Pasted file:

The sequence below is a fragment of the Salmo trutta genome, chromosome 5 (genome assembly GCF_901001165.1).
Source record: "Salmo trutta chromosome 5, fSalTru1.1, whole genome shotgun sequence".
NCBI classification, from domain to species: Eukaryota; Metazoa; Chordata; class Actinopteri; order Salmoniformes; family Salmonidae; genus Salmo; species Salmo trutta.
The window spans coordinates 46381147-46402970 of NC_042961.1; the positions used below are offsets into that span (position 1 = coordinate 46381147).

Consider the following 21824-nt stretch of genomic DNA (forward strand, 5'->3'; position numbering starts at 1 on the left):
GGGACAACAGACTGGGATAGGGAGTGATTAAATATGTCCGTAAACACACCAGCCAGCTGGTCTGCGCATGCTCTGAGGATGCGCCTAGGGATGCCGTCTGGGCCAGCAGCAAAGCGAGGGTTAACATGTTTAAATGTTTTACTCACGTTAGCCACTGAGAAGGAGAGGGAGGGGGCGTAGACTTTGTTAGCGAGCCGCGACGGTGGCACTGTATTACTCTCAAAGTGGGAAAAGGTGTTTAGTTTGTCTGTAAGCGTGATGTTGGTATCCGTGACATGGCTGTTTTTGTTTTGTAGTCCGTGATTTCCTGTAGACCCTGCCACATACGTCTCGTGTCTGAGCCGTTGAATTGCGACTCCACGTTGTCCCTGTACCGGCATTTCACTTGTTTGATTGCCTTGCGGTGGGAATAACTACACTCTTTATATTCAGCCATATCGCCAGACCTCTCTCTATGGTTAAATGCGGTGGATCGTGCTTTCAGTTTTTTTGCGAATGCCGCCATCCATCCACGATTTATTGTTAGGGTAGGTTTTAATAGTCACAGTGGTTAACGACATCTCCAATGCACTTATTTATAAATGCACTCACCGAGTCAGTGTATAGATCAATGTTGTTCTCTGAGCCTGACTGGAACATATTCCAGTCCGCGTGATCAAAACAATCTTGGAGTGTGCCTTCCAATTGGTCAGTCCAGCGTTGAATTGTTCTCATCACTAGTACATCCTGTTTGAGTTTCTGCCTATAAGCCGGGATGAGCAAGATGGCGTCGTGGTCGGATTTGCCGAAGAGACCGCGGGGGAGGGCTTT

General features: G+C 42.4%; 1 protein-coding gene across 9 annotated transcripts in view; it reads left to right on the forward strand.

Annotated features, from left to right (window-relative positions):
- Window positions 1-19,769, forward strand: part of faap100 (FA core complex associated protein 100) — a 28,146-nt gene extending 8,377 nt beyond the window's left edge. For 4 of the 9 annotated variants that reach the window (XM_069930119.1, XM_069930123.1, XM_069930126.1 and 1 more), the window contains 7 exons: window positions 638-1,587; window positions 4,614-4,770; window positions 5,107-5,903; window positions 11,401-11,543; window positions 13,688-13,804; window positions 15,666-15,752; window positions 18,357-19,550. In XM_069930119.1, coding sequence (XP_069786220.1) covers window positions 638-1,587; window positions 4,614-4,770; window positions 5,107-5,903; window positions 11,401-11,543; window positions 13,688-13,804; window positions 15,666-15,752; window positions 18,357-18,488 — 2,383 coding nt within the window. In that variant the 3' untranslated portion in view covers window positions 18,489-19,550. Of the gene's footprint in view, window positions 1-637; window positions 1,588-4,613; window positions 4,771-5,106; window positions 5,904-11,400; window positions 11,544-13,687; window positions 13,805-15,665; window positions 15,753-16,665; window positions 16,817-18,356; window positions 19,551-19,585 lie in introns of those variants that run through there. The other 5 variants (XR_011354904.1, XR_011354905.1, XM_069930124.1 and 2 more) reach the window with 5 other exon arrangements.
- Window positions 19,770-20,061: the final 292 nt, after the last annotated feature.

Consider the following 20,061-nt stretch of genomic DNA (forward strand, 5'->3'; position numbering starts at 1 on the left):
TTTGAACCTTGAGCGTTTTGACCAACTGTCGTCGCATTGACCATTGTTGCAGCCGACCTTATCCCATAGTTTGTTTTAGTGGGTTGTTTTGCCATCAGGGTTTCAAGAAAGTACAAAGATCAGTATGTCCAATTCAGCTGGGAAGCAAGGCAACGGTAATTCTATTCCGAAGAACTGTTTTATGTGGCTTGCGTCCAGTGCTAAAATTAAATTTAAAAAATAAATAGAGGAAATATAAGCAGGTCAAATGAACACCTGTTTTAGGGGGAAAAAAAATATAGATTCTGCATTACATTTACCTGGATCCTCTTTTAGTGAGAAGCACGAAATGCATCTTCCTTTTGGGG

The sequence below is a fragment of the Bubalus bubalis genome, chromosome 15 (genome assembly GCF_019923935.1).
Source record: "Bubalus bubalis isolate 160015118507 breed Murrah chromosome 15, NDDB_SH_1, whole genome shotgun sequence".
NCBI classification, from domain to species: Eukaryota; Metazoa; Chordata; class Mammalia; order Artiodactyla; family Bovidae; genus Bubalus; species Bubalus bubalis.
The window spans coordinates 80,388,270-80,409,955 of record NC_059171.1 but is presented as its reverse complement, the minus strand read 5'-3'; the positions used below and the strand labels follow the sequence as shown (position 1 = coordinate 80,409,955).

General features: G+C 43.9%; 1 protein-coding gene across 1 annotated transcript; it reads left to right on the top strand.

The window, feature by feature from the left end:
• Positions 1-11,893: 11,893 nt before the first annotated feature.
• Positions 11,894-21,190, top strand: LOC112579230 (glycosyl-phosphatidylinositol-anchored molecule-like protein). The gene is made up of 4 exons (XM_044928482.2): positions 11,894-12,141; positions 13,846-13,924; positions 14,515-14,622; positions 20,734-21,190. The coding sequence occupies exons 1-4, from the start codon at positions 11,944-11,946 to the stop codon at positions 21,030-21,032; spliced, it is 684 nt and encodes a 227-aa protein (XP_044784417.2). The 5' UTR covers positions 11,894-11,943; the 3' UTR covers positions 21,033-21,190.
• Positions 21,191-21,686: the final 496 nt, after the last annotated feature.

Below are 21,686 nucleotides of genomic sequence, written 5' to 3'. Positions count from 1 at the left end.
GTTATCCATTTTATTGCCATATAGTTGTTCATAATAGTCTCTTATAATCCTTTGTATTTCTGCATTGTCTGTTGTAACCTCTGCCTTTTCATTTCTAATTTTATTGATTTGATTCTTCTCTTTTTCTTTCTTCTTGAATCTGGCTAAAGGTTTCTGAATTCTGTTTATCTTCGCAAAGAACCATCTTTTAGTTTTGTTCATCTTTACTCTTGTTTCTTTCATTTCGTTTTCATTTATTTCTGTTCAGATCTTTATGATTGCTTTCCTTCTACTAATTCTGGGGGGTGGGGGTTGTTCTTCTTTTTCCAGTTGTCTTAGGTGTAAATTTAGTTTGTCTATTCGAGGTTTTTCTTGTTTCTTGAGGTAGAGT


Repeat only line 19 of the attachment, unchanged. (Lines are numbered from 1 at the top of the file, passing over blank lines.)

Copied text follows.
• Positions 1-11,893: 11,893 nt before the first annotated feature.